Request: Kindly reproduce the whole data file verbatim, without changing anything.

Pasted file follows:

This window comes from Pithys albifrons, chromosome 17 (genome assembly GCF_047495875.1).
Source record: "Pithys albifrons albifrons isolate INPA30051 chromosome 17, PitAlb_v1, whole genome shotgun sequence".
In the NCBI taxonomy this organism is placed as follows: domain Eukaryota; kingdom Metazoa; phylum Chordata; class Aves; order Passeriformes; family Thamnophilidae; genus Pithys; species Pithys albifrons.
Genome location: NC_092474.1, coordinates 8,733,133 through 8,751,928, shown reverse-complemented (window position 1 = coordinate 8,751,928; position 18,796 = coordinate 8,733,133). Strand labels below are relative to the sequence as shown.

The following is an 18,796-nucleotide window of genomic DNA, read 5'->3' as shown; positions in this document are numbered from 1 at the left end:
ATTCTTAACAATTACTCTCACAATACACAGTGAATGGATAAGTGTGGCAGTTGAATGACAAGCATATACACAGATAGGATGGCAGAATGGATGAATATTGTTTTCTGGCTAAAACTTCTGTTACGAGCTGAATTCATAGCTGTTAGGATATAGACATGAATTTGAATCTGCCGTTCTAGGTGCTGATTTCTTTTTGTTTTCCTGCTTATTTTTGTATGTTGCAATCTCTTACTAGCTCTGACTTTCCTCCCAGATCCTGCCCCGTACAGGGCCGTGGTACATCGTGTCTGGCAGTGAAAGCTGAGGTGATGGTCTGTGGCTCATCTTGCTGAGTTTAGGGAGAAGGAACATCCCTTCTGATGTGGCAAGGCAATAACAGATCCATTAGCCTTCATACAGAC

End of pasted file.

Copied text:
This window comes from Pithys albifrons, chromosome 17 (genome assembly GCF_047495875.1).
Source record: "Pithys albifrons albifrons isolate INPA30051 chromosome 17, PitAlb_v1, whole genome shotgun sequence".
In the NCBI taxonomy this organism is placed as follows: domain Eukaryota; kingdom Metazoa; phylum Chordata; class Aves; order Passeriformes; family Thamnophilidae; genus Pithys; species Pithys albifrons.
Genome location: NC_092474.1, coordinates 8,733,133 through 8,751,928, shown reverse-complemented (window position 1 = coordinate 8,751,928; position 18,796 = coordinate 8,733,133). Strand labels below are relative to the sequence as shown.

The following is an 18,796-nucleotide window of genomic DNA, read 5'->3' as shown; positions in this document are numbered from 1 at the left end:
ATTCTTAACAATTACTCTCACAATACACAGTGAATGGATAAGTGTGGCAGTTGAATGACAAGCATATACACAGATAGGATGGCAGAATGGATGAATATTGTTTTCTGGCTAAAACTTCTGTTACGAGCTGAATTCATAGCTGTTAGGATATAGACATGAATTTGAATCTGCCGTTCTAGGTGCTGATTTCTTTTTGTTTTCCTGCTTATTTTTGTATGTTGCAATCTCTTACTAGCTCTGACTTTCCTCCCAGATCCTGCCCCGTACAGGGCCGTGGTACATCGTGTCTGGCAGTGAAAGCTGAGGTGATGGTCTGTGGCTCATCTTGCTGAGTTTAGGGAGAAGGAACATCCCTTCTGATGTGGCAAGGCAATAACAGATCCATTAGCCTTCATACAGAC